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Oils for skin care

In an article about making a new body scrub out of an old body wash or lotion, I mentioned in passing that you could always add some essential oils for scent.

A reader asked if I knew of a list of oils that worked for various skin types and so on. I decided to compile some links and some of my own experience about using oils for skin care.

Bottles of oils for skin care

Oils for Skin Care

Yes, really: mineral oil in skin care

Before I get to the plant oils, let’s start with a surprise. Mineral oil has a generally bad reputation in skin care because people have been told it encourages acne and clogged pores.

But the truth is not quite that simple: for example, many cleansers (like most of Shu Uemura’s cleansing oils) actually contain mineral oil because it can pull dirt out of your pores like nobody’s business.

In fact, while anyone can be sensitive to any ingredient, mineral oil is one of the less likely ones to cause any sort of reaction.

Dermatologists frequently recommend mineral oil or petrolatum (a related ingredient) based products for dry skin: Vaseline, Eucerin, baby oil, etc. Check out the Vaseline and aloe lip balm recipe that saved me from the damage done by a “natural” lip balm.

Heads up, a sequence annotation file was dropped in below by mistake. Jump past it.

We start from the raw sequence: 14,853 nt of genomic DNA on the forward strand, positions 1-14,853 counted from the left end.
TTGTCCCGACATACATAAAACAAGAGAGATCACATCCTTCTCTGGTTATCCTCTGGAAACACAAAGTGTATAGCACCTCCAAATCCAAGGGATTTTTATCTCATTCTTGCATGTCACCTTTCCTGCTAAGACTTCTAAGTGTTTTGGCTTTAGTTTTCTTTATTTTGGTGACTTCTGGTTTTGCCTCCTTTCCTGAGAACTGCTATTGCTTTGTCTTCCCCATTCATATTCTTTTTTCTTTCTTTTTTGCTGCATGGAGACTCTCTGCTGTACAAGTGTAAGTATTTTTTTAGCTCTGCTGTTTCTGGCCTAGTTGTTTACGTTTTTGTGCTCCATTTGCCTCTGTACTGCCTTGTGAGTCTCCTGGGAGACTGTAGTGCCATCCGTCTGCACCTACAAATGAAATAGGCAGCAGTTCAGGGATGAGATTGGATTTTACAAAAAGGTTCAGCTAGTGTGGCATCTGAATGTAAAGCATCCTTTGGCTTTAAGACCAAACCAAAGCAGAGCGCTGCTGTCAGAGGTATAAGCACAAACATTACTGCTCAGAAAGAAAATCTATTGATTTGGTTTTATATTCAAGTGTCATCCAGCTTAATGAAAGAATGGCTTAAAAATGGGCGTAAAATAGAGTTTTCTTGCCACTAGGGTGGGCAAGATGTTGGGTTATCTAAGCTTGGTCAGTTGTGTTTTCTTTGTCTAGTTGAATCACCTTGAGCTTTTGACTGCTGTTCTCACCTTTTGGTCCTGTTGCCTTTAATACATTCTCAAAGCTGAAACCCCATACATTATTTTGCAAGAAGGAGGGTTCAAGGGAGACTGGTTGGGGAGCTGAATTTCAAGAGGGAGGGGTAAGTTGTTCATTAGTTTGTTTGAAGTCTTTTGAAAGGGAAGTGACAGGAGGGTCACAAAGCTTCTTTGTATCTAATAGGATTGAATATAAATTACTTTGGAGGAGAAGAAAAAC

A winter routine

When my skin gets extremely dry in the wintertime – and it’s usually my face that gets so dry – I do the following:

  • Right after showering or bathing, before I even start to towel off, I apply mineral oil (you can use baby oil – it’s just mineral oil with fragrance). With the skin still wet, you only need a few drops of oil, and it spreads very easily.
  • Once my skin has air dried for a minute or so, I put Aquaphor (by Eucerin) or Vaseline (my dermatologist recommends them both equally) on my skin.

Over a few days, this routine helps tremendously. I slowly go back to my normal routine of gently toweling dry after showering or bathing, and then applying a good moisturizer containing mineral oil.

“Carrier” oils for skin care

Carrier oils are the main oils you use – like the mineral oil I recommended using above, they can be applied straight to the skin. You can add essential oils to them, but in much smaller quantities.

Believe it or not, you want your essential oils to make up no more than 1.5% of any skin care application you use daily. Just a drop or two to an eight ounce container is often enough.

Please keep in mind that one person’s skin can be very different from another. There is always a chance you’ll experience a reaction, so use common sense: try one oil at a time, watch carefully for trouble, and contact a dermatologist if you want to play it really safe.

Jojoba Oil

Jojoba oil is one of the safest oils to use anywhere on your body, if you’re concerned about breakouts. It’s chemically very similar to sebum, the oil our skin produces, so the body tends to accept it without reacting badly.

There are so many uses for jojoba, ranging from cleaning off eye makeup to conditioning your hair. It actually cleans pores, so no worries about clogging.